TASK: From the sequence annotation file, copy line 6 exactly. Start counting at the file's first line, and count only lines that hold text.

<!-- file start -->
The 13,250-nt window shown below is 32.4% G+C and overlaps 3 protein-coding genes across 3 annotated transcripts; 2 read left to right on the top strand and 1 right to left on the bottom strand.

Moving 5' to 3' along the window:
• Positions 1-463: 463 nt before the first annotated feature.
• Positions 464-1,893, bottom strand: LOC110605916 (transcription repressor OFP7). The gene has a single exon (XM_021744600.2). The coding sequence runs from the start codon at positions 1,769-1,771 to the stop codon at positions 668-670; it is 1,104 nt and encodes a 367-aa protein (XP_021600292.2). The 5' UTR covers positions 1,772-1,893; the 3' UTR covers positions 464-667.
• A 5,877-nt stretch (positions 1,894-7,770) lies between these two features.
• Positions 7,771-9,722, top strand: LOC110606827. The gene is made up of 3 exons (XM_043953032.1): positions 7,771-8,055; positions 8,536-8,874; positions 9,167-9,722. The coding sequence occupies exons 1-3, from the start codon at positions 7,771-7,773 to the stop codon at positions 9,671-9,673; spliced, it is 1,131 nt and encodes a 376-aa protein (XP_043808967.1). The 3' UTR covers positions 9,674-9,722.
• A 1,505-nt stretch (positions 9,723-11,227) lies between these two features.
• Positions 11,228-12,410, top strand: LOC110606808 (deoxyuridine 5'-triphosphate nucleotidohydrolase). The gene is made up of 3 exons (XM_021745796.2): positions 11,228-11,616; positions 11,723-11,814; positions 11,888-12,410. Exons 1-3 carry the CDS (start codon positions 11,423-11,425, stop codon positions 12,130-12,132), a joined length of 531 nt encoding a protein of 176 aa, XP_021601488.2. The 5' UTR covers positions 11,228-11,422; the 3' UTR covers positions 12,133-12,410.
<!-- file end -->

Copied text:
• Positions 7,771-9,722, top strand: LOC110606827. The gene is made up of 3 exons (XM_043953032.1): positions 7,771-8,055; positions 8,536-8,874; positions 9,167-9,722. The coding sequence occupies exons 1-3, from the start codon at positions 7,771-7,773 to the stop codon at positions 9,671-9,673; spliced, it is 1,131 nt and encodes a 376-aa protein (XP_043808967.1). The 3' UTR covers positions 9,674-9,722.